Dr. Craig: Several years ago I participated in a book called The New Mormon Challenge edited by Carl Mosser and Craig Hazen in which we attempted to interact with the very best of Mormon scholarship on various issues, for example with professors at BYU on subjects like creation and American history and so forth. We tried to interact with a respectful but serious way with what Mormon scholarship has to say about these issues. One of the things that emerged during those conversations that surprised me and may be news to some of our listeners is that Mormonism doesn't really have a doctrinal creed to which it adheres. As you say, it tends to be very subjective, very experiential, and therefore there really isn't any sort of Mormon theology in a systematic way in which there is a Christian theology. As a result, Mormonism becomes very difficult to pin down – like nailing jello to the wall. You could say this Mormon theologian said that or this Mormon theologian wrote this, but he doesn't speak officially for the church. The head of the church – the Prophet – can get a new revelation from God at any time and change Mormon teaching on anything.

In fact, this has given some Christians great hope that eventually the Mormon church could become a bona fide Christian denomination. If the Prophet should say: It has been revealed to me by God that the doctrine of the Trinity is true; God is three persons – Father, Son, and Holy Spirit, equal in deity and power – this would change everything. It isn't as though there is any sort of creedal or doctrinal system that would prevent this.

So I say all this to simply underline what you are saying. Mormonism as a religious movement is not characterized by a kind of intellectual element in the way that Christian theology and the Christian church has been. It is more experiential, less doctrinal, less intellectual, and that would fit right in with the Rescue Plan – not attempting to mount an intellectual defense of Mormon doctrine and give apologetics but to simply do public opinion surveys and a better job of PR.

Kevin Harris: Bill, one thing that Mormon theologians are going to have to contend with – and I think they have been trying for a while – they have to defend a vicious infinite regress. They have to defend the notion of an actual eternity of gods, one after the other. In light of Big Bang cosmology and the kalam cosmological argument, they've got their hands full with that one.

Dr. Craig: Yes. After I first wrote the little book The Existence of God and the Beginning of the Universe back in 1979 it fairly quickly came to the attention of those who work in ministry to Mormons. They realized that what they had here was one of the most powerful arguments they’d ever encountered that struck at the very heart of Mormon theology, which is that the god of this universe is a physical humanoid being who was begotten by parents prior to him who were begotten by parents prior to them, and this goes back for infinity in this series of deities begetting other divine children. Of course, if that is impossible then that really undercuts the very heart of the Mormon doctrine of God. It would point to God not as an immanent finite being within the universe (which is what Mormons believe) but to a transcendent creator God beyond the universe. So part of the hope of those who work in ministry to Mormons is that Mormons will shed this polytheistic, finite, materialistic view of gods in favor of a more orthodox concept of God as a transcendent creator of the universe.[5]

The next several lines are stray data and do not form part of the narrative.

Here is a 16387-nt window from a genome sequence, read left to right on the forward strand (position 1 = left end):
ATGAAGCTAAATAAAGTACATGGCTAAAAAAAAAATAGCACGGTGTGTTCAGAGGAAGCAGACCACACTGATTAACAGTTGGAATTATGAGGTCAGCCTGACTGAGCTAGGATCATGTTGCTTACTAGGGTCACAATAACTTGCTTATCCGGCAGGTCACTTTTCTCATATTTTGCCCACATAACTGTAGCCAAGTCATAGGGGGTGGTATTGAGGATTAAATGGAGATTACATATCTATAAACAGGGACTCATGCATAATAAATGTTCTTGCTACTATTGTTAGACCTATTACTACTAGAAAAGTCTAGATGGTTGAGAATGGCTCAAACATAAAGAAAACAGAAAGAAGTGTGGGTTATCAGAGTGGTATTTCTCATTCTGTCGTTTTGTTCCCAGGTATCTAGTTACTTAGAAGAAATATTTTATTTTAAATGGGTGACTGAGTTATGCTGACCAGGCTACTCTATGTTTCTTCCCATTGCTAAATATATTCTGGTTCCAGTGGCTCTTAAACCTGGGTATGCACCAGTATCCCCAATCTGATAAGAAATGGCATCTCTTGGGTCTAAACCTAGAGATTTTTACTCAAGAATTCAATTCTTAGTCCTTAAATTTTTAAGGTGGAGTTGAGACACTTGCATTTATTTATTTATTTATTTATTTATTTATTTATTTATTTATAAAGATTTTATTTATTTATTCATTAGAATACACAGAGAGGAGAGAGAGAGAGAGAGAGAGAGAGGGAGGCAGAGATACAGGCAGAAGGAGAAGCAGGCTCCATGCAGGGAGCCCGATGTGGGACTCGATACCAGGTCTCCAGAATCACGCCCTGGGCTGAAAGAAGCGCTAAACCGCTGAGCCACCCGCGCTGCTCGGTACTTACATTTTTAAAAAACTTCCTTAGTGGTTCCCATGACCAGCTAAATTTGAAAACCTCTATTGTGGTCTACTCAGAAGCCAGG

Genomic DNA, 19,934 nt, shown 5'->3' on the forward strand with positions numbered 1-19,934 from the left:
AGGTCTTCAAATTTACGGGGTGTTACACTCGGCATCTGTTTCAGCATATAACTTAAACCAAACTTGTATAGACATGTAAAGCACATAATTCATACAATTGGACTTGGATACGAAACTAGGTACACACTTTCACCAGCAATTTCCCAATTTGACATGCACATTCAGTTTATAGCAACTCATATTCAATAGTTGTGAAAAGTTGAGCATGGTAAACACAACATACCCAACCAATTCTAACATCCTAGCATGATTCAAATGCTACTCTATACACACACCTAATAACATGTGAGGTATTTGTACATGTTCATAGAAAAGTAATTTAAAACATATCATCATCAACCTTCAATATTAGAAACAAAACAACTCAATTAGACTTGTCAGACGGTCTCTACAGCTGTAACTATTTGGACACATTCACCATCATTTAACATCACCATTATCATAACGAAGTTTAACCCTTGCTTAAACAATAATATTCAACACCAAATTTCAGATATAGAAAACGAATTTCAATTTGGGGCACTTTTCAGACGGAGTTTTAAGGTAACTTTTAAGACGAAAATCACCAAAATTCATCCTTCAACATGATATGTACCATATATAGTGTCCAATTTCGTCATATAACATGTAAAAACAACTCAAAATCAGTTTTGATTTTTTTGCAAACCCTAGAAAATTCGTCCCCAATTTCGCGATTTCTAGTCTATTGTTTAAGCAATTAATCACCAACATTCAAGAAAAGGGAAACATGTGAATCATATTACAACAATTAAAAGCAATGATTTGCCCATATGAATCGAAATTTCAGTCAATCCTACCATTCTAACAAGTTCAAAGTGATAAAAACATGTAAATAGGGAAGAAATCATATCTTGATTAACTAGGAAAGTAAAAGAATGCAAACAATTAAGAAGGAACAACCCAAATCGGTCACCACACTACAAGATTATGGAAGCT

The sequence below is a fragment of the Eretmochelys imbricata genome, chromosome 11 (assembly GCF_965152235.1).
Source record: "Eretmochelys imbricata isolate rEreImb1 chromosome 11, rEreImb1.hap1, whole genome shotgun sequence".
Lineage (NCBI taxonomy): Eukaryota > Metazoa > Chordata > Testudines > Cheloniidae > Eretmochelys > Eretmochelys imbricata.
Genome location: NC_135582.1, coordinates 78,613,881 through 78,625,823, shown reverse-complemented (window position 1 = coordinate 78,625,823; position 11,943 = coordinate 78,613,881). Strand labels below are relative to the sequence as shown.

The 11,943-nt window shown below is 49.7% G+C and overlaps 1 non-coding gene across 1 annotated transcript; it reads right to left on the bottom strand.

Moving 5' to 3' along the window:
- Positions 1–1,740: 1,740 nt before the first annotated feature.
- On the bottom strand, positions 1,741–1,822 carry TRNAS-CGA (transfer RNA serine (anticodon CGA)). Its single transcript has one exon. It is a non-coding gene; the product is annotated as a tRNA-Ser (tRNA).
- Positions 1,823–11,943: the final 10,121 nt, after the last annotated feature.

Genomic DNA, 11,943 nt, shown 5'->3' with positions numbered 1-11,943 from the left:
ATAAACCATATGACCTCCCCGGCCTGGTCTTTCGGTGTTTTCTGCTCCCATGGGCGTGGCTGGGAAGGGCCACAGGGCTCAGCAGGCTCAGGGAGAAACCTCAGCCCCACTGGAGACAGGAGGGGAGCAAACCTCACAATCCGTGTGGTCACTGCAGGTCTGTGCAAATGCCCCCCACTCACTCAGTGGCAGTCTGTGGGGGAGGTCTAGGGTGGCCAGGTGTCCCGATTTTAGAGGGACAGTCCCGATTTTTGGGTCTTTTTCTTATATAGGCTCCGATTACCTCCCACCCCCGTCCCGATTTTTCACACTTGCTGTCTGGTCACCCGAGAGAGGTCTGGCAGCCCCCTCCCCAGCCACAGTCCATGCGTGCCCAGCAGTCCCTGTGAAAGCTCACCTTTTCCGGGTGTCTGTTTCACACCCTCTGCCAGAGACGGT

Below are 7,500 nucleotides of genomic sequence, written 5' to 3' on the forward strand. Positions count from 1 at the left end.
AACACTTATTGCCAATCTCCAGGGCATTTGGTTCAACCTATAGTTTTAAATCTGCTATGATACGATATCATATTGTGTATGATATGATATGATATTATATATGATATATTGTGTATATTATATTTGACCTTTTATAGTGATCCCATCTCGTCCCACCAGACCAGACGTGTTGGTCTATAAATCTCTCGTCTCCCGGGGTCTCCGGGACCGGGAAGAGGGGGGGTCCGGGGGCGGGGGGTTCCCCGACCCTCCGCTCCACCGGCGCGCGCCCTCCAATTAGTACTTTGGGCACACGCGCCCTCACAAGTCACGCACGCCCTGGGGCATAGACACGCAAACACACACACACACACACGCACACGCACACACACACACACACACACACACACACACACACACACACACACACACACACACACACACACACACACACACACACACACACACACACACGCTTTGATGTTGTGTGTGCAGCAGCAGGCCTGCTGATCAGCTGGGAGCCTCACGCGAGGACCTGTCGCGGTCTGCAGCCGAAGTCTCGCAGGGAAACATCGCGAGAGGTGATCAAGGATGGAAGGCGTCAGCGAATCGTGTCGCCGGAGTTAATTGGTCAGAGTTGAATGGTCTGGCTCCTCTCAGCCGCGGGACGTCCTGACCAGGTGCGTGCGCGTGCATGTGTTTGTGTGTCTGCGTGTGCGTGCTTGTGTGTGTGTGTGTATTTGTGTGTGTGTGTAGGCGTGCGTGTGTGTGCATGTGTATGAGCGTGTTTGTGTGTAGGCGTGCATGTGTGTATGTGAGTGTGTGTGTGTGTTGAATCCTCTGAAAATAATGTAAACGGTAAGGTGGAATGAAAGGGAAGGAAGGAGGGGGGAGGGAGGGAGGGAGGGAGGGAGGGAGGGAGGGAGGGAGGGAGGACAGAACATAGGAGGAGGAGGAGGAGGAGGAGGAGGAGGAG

Kevin Harris: What would you say that our Mormon friends would need to consider? Not just those who are teaching at Brigham Young, and philosophy professors, but the layperson who is a Mormon – what would they need to contend with regarding this issue that you just brought up?

Dr. Craig: It is absolutely central because in a sense Mormonism isn't really a form of theism at all. The deities that it postulates are just finite physical beings that live in outer space near the star Kolob. So in one sense it is kind of like ancient Greco-Roman polytheism. There are these material, finite, spacio-temporal deities (one of which is in charge of our universe), and we are on our way to deification where if we do right we will have a universe under our control and we will be the deity of that universe. So in one sense this really isn't a theistic religion at all. It is at best polytheistic if not just atheistic.

Kevin Harris: In conclusion today – we will do future podcasts on this – what would you say to our Mormon friends maybe who are contemplating what they should do?

Dr. Craig: I would encourage them, before they leap to secularism and atheism, to consider orthodox theism: the notion that there does exist a personal creator and designer of the universe who is a transcendent being beyond space and time and who has brought the universe into being and sustains it. I think that this will answer our deepest intellectual questions about the nature and the source of reality as well as provide us with grounds for meaning, value, and purpose in life and those things that Mormons value and hold dear. So I would invite them to not jump ship to secularism, but to seriously consider orthodox theism before they make so drastic a move.[6]